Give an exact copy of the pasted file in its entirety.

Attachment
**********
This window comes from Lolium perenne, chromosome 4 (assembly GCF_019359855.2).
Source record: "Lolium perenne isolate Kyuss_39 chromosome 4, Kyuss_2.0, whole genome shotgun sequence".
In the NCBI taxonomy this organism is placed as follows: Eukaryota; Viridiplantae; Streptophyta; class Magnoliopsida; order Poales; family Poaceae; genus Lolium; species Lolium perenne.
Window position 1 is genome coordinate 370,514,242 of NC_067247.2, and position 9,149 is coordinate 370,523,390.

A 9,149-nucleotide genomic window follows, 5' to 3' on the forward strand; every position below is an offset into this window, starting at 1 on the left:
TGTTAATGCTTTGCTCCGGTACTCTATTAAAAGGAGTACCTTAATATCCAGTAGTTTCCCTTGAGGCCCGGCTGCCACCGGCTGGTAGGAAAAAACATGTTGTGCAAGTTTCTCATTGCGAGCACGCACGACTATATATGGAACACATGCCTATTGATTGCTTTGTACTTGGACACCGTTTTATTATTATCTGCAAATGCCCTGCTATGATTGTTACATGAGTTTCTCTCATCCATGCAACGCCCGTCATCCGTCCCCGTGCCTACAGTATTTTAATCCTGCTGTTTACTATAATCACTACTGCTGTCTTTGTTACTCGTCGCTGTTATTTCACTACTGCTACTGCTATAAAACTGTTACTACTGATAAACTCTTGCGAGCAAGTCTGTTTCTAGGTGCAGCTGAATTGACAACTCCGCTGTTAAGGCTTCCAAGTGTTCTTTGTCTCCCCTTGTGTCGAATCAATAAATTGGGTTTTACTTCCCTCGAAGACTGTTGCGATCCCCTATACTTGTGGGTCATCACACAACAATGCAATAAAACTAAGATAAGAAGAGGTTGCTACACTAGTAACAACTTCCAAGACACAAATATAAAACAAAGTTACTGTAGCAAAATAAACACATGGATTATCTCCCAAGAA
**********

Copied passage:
This window comes from Lolium perenne, chromosome 4 (assembly GCF_019359855.2).
Source record: "Lolium perenne isolate Kyuss_39 chromosome 4, Kyuss_2.0, whole genome shotgun sequence".
In the NCBI taxonomy this organism is placed as follows: Eukaryota; Viridiplantae; Streptophyta; class Magnoliopsida; order Poales; family Poaceae; genus Lolium; species Lolium perenne.
Window position 1 is genome coordinate 370,514,242 of NC_067247.2, and position 9,149 is coordinate 370,523,390.

A 9,149-nucleotide genomic window follows, 5' to 3' on the forward strand; every position below is an offset into this window, starting at 1 on the left:
TGTTAATGCTTTGCTCCGGTACTCTATTAAAAGGAGTACCTTAATATCCAGTAGTTTCCCTTGAGGCCCGGCTGCCACCGGCTGGTAGGAAAAAACATGTTGTGCAAGTTTCTCATTGCGAGCACGCACGACTATATATGGAACACATGCCTATTGATTGCTTTGTACTTGGACACCGTTTTATTATTATCTGCAAATGCCCTGCTATGATTGTTACATGAGTTTCTCTCATCCATGCAACGCCCGTCATCCGTCCCCGTGCCTACAGTATTTTAATCCTGCTGTTTACTATAATCACTACTGCTGTCTTTGTTACTCGTCGCTGTTATTTCACTACTGCTACTGCTATAAAACTGTTACTACTGATAAACTCTTGCGAGCAAGTCTGTTTCTAGGTGCAGCTGAATTGACAACTCCGCTGTTAAGGCTTCCAAGTGTTCTTTGTCTCCCCTTGTGTCGAATCAATAAATTGGGTTTTACTTCCCTCGAAGACTGTTGCGATCCCCTATACTTGTGGGTCATCACACAACAATGCAATAAAACTAAGATAAGAAGAGGTTGCTACACTAGTAACAACTTCCAAGACACAAATATAAAACAAAGTTACTGTAGCAAAATAAACACATGGATTATCTCCCAAGAA